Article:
My mom left her body on May 7 around 6:20 pm and headed off into the Universe. I was there, along with my dad, my three sisters, my brother, my husband, brother-in-law and a few friends. On Monday, my sister, brother and I were with her, watching an old episode of Matlock, which she used to love when it was on regular TV. She complained that she was having some trouble catching her breath, but other than that, was listening and talking. Two days later she was gone.

All of my sisters and I wrote something to share at her service on May 14. I spent hours on my poem, crying through most of it until it felt just right, and then reading it aloud over and over until my public speaking experience took over and I was fairly confident I could read it without breaking down too much.

And I did.

I wanted to share the last stanza of the poem that I wrote because it sums up for me what it means to truly transition–in life, in work, in love, in our creative journey. Mom’s transition was incredibly sad and incredibly powerful at the same time. And this is what it meant to me:

Because of you, Mom,
I know what real strength and courage are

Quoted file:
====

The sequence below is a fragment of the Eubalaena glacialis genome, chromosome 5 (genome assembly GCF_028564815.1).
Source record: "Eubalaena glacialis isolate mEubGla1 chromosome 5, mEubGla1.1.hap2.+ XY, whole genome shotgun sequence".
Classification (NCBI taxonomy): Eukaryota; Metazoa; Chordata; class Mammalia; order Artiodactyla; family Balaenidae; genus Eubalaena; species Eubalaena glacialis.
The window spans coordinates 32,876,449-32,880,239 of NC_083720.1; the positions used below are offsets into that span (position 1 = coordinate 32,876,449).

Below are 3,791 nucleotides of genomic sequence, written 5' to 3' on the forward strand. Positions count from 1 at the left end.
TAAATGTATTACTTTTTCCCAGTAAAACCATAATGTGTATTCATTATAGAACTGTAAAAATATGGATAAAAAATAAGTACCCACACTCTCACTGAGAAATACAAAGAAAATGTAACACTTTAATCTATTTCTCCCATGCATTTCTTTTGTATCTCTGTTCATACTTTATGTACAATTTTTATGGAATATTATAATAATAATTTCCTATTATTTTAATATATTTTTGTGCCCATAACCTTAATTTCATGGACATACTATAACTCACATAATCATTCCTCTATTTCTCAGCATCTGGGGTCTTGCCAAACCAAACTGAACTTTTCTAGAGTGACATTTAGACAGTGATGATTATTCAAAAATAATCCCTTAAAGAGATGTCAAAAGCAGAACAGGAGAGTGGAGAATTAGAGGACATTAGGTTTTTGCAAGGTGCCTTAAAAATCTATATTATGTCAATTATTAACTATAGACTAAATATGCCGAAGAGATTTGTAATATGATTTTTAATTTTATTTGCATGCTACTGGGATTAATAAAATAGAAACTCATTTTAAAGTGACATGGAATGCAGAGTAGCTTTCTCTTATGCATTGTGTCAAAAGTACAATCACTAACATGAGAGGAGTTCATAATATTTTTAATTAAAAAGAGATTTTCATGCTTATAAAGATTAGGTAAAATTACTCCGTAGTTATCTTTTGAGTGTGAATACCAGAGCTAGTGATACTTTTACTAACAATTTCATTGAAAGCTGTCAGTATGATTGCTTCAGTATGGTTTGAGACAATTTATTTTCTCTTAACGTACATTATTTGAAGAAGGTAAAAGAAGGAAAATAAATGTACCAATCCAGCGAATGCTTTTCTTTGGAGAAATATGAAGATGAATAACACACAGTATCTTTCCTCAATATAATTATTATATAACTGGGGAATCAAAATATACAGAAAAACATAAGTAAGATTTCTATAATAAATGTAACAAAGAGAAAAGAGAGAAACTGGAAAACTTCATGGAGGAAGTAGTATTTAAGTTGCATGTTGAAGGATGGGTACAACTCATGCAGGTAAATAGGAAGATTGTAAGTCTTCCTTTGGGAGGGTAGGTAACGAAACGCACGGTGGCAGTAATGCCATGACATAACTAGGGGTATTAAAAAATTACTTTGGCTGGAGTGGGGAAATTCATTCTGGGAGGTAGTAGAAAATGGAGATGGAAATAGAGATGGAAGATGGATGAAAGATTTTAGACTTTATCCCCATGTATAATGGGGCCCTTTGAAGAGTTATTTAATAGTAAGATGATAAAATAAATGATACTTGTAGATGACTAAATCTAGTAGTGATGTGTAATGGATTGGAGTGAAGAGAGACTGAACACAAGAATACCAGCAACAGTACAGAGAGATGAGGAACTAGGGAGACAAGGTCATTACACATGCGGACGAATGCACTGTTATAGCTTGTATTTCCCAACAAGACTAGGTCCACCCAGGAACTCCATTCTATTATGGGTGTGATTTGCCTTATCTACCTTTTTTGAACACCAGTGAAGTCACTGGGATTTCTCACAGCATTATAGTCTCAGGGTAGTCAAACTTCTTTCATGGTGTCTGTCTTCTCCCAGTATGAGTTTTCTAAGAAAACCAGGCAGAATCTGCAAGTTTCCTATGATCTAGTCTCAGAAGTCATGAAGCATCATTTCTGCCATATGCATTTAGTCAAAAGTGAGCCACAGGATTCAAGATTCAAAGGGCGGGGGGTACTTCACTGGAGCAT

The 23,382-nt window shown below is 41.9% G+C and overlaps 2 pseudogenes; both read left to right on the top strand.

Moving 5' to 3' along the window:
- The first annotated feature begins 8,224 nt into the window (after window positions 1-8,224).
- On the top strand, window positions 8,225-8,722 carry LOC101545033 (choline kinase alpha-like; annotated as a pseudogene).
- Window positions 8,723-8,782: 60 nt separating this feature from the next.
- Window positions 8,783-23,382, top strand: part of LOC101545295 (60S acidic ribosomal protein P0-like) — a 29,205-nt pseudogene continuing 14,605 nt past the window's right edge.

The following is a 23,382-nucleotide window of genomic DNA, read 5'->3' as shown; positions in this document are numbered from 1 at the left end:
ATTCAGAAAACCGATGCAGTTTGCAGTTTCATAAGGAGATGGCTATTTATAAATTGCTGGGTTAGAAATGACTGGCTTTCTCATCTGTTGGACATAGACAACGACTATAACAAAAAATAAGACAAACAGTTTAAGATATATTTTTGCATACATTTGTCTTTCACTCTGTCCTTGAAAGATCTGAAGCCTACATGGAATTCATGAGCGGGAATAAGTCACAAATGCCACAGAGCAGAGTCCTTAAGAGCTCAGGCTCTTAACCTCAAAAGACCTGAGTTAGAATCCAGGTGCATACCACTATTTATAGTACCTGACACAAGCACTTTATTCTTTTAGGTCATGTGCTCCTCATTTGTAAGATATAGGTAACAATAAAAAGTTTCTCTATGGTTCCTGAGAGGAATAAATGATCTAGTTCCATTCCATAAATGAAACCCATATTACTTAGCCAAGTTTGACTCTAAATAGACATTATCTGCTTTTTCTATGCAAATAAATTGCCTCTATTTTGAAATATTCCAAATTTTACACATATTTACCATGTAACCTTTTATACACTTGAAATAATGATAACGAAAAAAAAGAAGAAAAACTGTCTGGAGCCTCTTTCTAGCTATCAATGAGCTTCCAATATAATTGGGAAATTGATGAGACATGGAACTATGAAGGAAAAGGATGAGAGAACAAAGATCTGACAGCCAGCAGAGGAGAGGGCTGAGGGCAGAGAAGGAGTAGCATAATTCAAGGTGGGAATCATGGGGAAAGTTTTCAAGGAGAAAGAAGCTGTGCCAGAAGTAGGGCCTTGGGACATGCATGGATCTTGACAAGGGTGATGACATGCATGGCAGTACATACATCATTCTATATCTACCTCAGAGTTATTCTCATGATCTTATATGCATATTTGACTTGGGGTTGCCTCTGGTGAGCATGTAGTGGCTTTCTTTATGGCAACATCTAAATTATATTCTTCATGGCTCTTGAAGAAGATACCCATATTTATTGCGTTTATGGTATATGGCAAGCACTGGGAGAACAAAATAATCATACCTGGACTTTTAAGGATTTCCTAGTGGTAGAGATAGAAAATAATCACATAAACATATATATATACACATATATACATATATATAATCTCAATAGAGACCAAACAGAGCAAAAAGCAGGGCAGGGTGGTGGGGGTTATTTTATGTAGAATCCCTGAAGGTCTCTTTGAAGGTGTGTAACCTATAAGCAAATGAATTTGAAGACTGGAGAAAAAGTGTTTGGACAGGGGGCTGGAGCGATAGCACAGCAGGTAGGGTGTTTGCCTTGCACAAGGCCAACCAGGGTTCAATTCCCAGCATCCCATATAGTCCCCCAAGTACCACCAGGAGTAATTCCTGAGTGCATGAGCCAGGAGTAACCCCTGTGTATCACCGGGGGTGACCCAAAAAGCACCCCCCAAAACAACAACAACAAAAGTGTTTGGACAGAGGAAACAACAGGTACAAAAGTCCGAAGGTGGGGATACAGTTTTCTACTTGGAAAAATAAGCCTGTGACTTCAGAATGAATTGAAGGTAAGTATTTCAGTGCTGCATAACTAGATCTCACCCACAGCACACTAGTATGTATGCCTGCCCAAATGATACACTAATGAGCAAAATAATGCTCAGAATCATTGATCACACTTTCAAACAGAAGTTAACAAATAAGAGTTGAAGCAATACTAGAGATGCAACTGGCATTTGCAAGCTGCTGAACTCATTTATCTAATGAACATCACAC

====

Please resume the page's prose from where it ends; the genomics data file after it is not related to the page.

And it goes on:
Especially in the end,
When you broke through your chrysalis-body and crept out,
step by step
Wet-winged and vulnerable–
But just for a moment
Until you turned your face to the sun
And flutter-danced love across rainbow light…
All the way home.

I know I must transition to a life without my mom in it. Her illness helped ease that process, but it couldn’t do it all. Holidays and family gatherings (of which there are many with the Vega clan) will have an emptiness until we feel more joy from memories than sorrow. I have no idea how long that will take; I only know I want to embrace each emotion as it comes and not push it down. I want to continue to become the person I know I can be, someone my mom and I can be proud of.

I have already been transitioning my approach to my books in a way that makes them more meaningful to me and (hopefully) to my eventual readers. My mom’s passing has made this even more a driving force as things that used to matter—ego-connected “fame and fortune” stuff—fall away to make room for what really matters to me now: love, connection, support, and validation. I’m learning that it’s about the giving, not the getting. That’s where joy and happiness lie.

May we all be strong enough to make our transitions in a flutter-dance of love and joy and pain and everything we bring to our life and work to share with the world.

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